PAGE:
Posted: November 7th, 2013 5:45 AM

My take-away from Mr. Kuner is his consistent argument that saving 15 minutes on each trip on the Ike is not worth the expense. I guess IDOT should therefore just fold its tent and go home. Another way to look at that using Mr. Kuner's and IDOT's statistics of 200,00 cars using the Ike everyday is the cumulative savings; that's 50,000 hours a day or over 18 million hours a year in reduced travel time. That is a significant savings and worth the planned improvements.

Embarrassed to be from Oak Park  

Posted: November 6th, 2013 1:17 PM

I'm guessing, based on his 10/22 letter, that he is refering to congestion in the year 2040 based on 27 years of projected growth. Apparently, he no longer feels the need to make that important clarifcation. Honestly, it seems like "CAT" is committed to obstruction at all costs, including their own credibility. Casts doubt on all the unsupported claims in this latest letter. As far as congestion in 2040, don't worry Mr. Kuner, we'll all be drivng flying cars by then.


Posted: November 6th, 2013 12:59 PM

I agree that the CONTEXT behind the congestion #'s is sorely needed. Congestion has many different meanings. For example, let's say expanded-Ike improves a 5 mile stretch from 10mph to 20mph. Both are congested, but one cuts 15 minutes off time elapsed over that stretch. Assuming your original work commute is 60 minutes, that's a 33% improvement and approx 60 hours saved over the course of 1 year. And that's only one-way. So without context, Rick's congestion argument falls a bit flat.

Embarrassed to be from Oak Park  

Posted: November 6th, 2013 12:55 PM

Is this the same Rick Kuner who, in last month's rant, quoted a traffic study that found "Left-side exit ramps had a 90 percent higher crash rate than right-side exit ramps" and then lambasted IDOT for taking 40 years to address the issue. This week, Oak Park property values and sight lines pre-empt the safety of Ike drivers. I guess the question is how many lives of those reviled DuPage County drivers is an Oak Parker's house and view worth?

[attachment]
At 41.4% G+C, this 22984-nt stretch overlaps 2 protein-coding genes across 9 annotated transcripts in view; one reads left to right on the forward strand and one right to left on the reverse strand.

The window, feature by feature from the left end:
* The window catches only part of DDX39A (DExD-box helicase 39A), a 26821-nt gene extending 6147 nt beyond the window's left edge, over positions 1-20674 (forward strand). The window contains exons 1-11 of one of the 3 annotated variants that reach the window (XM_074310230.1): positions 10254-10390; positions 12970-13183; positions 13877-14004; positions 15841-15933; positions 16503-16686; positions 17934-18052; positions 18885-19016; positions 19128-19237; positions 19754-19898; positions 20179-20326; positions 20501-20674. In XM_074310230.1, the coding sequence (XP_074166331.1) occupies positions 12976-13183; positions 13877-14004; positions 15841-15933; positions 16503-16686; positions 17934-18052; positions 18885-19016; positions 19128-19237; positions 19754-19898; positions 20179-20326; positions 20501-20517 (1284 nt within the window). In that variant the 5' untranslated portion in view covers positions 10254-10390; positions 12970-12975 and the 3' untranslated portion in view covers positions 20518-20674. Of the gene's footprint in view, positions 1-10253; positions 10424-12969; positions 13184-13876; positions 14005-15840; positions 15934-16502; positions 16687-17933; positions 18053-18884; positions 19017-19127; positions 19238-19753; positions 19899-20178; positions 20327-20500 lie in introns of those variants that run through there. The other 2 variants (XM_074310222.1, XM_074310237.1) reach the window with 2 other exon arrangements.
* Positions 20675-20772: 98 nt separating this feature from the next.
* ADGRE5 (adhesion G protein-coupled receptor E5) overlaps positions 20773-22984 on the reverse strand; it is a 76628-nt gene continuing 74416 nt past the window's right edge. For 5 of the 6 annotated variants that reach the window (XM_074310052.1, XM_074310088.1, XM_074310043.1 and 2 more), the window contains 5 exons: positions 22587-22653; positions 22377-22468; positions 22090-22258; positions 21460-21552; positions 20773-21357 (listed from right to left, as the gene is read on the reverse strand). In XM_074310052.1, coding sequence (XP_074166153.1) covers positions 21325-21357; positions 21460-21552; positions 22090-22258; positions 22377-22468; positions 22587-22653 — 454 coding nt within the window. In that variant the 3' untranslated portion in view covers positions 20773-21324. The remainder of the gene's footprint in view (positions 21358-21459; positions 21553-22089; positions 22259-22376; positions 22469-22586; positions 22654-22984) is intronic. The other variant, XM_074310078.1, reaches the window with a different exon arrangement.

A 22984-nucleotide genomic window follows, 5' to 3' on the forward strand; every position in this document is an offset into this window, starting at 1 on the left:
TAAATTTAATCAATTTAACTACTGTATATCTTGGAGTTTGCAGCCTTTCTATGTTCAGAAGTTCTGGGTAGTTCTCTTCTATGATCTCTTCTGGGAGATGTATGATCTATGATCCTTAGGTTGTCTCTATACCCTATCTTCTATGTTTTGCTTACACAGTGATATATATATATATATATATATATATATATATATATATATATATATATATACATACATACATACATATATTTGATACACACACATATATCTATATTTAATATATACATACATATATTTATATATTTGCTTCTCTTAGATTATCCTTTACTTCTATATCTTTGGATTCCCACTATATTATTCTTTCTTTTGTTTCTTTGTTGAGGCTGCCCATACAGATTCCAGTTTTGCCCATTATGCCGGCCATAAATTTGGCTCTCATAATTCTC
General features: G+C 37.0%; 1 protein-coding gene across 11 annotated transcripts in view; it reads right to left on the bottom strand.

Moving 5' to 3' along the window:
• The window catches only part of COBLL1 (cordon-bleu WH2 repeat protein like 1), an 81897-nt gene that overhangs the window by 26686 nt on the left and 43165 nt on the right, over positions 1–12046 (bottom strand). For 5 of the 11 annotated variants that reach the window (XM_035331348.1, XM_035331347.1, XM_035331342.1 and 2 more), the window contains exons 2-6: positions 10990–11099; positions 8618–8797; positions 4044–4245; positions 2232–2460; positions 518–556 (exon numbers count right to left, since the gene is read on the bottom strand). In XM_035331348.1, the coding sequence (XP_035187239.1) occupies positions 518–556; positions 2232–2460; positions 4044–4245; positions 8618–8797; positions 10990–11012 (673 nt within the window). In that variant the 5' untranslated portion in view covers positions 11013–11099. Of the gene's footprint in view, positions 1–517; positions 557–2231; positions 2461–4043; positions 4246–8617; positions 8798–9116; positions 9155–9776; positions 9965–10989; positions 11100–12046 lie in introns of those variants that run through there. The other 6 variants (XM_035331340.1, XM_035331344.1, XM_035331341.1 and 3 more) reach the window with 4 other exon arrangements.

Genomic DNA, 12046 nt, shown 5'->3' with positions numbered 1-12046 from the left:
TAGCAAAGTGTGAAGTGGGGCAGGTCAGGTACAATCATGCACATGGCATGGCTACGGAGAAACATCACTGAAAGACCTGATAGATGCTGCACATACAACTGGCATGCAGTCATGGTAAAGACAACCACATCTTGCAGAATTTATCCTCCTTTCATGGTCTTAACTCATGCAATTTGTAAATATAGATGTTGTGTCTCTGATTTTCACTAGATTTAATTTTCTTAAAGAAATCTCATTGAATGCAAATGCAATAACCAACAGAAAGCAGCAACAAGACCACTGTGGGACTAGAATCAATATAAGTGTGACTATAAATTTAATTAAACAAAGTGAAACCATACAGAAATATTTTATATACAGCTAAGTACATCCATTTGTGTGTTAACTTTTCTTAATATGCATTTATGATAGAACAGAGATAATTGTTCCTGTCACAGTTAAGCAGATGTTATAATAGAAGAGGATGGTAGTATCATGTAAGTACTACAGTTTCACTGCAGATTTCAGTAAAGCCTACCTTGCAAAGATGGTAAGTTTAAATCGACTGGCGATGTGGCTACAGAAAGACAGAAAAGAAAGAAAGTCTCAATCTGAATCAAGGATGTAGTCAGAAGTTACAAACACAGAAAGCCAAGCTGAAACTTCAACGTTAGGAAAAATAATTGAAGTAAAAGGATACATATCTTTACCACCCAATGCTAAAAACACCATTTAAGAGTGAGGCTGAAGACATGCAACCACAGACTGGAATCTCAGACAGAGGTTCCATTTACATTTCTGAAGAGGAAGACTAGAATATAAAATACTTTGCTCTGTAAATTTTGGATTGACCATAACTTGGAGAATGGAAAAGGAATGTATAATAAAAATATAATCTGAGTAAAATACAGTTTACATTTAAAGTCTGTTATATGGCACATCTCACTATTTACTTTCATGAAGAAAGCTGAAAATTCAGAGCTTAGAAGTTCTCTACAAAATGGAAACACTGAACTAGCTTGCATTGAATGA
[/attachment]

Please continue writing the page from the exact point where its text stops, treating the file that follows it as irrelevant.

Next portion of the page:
OP Resident  

Posted: November 6th, 2013 9:10 AM

I am glad to live in a community whose residents care about access to public transportation. But Enuf is right - the numbers provided by Rich are presented in a misleading manner to make it appear that adding a 4th line will not improve the situation much. Adding a 4th lane will remove the only 3-lane bottleneck on the Ike. Less people will ride their cars through oak park streets at rush hour to avoid the traffic, creating less pollution even closer to our homes than higher off ramps.

Enuf is Enuf from Oak Park  

Posted: November 6th, 2013 7:20 AM

@Rick Kuner ... please define 'congestion' Are you referring to 'Congested Hours per Day' defined as the average number of hours per day during which at least 20% of the vehicle-miles traveled on the instrumented segment is traveling at congested speeds (less than 45 mph)? Also, you only provided the projected congestion relative to widening the expressway. What is the projected congested without widening the expressway?